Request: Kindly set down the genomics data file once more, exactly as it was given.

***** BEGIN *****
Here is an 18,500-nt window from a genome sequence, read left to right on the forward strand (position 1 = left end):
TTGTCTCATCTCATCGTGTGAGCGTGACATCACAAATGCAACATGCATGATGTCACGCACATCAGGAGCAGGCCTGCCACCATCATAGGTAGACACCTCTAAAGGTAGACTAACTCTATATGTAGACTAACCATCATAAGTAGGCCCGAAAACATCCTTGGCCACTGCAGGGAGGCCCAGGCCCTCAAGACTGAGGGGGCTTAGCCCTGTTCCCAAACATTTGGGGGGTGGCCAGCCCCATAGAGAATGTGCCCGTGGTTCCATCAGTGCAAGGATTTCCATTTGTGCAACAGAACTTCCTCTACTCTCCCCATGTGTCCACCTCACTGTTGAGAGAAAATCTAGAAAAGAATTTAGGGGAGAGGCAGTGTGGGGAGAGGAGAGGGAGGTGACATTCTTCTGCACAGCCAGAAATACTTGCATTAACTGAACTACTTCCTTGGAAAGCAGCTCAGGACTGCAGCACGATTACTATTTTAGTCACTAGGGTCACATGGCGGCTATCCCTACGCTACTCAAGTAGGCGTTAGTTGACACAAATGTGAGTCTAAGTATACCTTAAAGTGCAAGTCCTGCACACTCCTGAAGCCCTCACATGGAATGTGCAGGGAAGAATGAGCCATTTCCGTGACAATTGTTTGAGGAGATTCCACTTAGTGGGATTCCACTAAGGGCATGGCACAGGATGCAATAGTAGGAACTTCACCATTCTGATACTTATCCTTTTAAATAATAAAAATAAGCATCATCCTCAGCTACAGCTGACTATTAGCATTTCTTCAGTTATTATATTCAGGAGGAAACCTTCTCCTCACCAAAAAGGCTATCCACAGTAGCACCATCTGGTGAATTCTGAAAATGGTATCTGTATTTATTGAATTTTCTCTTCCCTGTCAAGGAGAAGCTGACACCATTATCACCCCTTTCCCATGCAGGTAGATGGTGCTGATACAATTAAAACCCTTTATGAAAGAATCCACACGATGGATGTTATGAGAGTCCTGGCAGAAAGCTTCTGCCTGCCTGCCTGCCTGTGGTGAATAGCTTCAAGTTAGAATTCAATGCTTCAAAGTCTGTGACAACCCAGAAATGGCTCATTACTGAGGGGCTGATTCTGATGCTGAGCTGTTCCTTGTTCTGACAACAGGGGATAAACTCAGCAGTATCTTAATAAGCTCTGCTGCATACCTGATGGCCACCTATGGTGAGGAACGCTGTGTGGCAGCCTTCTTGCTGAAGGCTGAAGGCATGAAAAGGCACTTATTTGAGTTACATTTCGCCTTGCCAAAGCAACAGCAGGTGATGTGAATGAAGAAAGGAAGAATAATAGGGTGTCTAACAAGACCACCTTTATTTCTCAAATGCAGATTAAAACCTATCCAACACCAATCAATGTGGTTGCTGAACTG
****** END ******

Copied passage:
Here is an 18,500-nt window from a genome sequence, read left to right on the forward strand (position 1 = left end):
TTGTCTCATCTCATCGTGTGAGCGTGACATCACAAATGCAACATGCATGATGTCACGCACATCAGGAGCAGGCCTGCCACCATCATAGGTAGACACCTCTAAAGGTAGACTAACTCTATATGTAGACTAACCATCATAAGTAGGCCCGAAAACATCCTTGGCCACTGCAGGGAGGCCCAGGCCCTCAAGACTGAGGGGGCTTAGCCCTGTTCCCAAACATTTGGGGGGTGGCCAGCCCCATAGAGAATGTGCCCGTGGTTCCATCAGTGCAAGGATTTCCATTTGTGCAACAGAACTTCCTCTACTCTCCCCATGTGTCCACCTCACTGTTGAGAGAAAATCTAGAAAAGAATTTAGGGGAGAGGCAGTGTGGGGAGAGGAGAGGGAGGTGACATTCTTCTGCACAGCCAGAAATACTTGCATTAACTGAACTACTTCCTTGGAAAGCAGCTCAGGACTGCAGCACGATTACTATTTTAGTCACTAGGGTCACATGGCGGCTATCCCTACGCTACTCAAGTAGGCGTTAGTTGACACAAATGTGAGTCTAAGTATACCTTAAAGTGCAAGTCCTGCACACTCCTGAAGCCCTCACATGGAATGTGCAGGGAAGAATGAGCCATTTCCGTGACAATTGTTTGAGGAGATTCCACTTAGTGGGATTCCACTAAGGGCATGGCACAGGATGCAATAGTAGGAACTTCACCATTCTGATACTTATCCTTTTAAATAATAAAAATAAGCATCATCCTCAGCTACAGCTGACTATTAGCATTTCTTCAGTTATTATATTCAGGAGGAAACCTTCTCCTCACCAAAAAGGCTATCCACAGTAGCACCATCTGGTGAATTCTGAAAATGGTATCTGTATTTATTGAATTTTCTCTTCCCTGTCAAGGAGAAGCTGACACCATTATCACCCCTTTCCCATGCAGGTAGATGGTGCTGATACAATTAAAACCCTTTATGAAAGAATCCACACGATGGATGTTATGAGAGTCCTGGCAGAAAGCTTCTGCCTGCCTGCCTGCCTGTGGTGAATAGCTTCAAGTTAGAATTCAATGCTTCAAAGTCTGTGACAACCCAGAAATGGCTCATTACTGAGGGGCTGATTCTGATGCTGAGCTGTTCCTTGTTCTGACAACAGGGGATAAACTCAGCAGTATCTTAATAAGCTCTGCTGCATACCTGATGGCCACCTATGGTGAGGAACGCTGTGTGGCAGCCTTCTTGCTGAAGGCTGAAGGCATGAAAAGGCACTTATTTGAGTTACATTTCGCCTTGCCAAAGCAACAGCAGGTGATGTGAATGAAGAAAGGAAGAATAATAGGGTGTCTAACAAGACCACCTTTATTTCTCAAATGCAGATTAAAACCTATCCAACACCAATCAATGTGGTTGCTGAACTG